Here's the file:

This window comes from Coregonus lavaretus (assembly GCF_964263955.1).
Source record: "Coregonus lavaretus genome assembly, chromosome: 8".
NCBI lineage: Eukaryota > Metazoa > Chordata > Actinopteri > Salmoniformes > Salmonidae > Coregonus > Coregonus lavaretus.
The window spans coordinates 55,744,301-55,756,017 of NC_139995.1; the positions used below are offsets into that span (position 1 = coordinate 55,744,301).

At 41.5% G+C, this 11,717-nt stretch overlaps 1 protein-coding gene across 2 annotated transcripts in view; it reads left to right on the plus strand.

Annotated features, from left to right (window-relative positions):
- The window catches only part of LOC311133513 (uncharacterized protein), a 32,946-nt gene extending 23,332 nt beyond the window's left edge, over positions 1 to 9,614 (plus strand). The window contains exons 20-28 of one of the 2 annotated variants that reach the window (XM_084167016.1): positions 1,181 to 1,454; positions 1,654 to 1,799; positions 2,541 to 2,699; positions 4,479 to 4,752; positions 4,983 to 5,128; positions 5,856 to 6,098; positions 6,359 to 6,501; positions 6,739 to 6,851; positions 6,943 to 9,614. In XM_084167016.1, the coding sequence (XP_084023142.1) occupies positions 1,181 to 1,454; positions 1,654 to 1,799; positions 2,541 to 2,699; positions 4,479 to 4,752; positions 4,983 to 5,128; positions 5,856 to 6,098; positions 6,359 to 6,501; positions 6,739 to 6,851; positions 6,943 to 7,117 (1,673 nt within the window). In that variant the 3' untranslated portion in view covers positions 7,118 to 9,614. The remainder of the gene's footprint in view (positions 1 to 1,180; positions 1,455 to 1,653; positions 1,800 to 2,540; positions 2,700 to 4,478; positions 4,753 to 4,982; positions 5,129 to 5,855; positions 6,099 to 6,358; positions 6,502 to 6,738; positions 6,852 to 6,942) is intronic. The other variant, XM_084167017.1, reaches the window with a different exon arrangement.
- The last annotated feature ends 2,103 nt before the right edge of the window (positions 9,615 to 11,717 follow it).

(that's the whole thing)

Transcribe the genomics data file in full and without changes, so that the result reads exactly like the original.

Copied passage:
This window comes from Coregonus lavaretus (assembly GCF_964263955.1).
Source record: "Coregonus lavaretus genome assembly, chromosome: 8".
NCBI lineage: Eukaryota > Metazoa > Chordata > Actinopteri > Salmoniformes > Salmonidae > Coregonus > Coregonus lavaretus.
The window spans coordinates 55,744,301-55,756,017 of NC_139995.1; the positions used below are offsets into that span (position 1 = coordinate 55,744,301).

At 41.5% G+C, this 11,717-nt stretch overlaps 1 protein-coding gene across 2 annotated transcripts in view; it reads left to right on the plus strand.

Annotated features, from left to right (window-relative positions):
- The window catches only part of LOC311133513 (uncharacterized protein), a 32,946-nt gene extending 23,332 nt beyond the window's left edge, over positions 1 to 9,614 (plus strand). The window contains exons 20-28 of one of the 2 annotated variants that reach the window (XM_084167016.1): positions 1,181 to 1,454; positions 1,654 to 1,799; positions 2,541 to 2,699; positions 4,479 to 4,752; positions 4,983 to 5,128; positions 5,856 to 6,098; positions 6,359 to 6,501; positions 6,739 to 6,851; positions 6,943 to 9,614. In XM_084167016.1, the coding sequence (XP_084023142.1) occupies positions 1,181 to 1,454; positions 1,654 to 1,799; positions 2,541 to 2,699; positions 4,479 to 4,752; positions 4,983 to 5,128; positions 5,856 to 6,098; positions 6,359 to 6,501; positions 6,739 to 6,851; positions 6,943 to 7,117 (1,673 nt within the window). In that variant the 3' untranslated portion in view covers positions 7,118 to 9,614. The remainder of the gene's footprint in view (positions 1 to 1,180; positions 1,455 to 1,653; positions 1,800 to 2,540; positions 2,700 to 4,478; positions 4,753 to 4,982; positions 5,129 to 5,855; positions 6,099 to 6,358; positions 6,502 to 6,738; positions 6,852 to 6,942) is intronic. The other variant, XM_084167017.1, reaches the window with a different exon arrangement.
- The last annotated feature ends 2,103 nt before the right edge of the window (positions 9,615 to 11,717 follow it).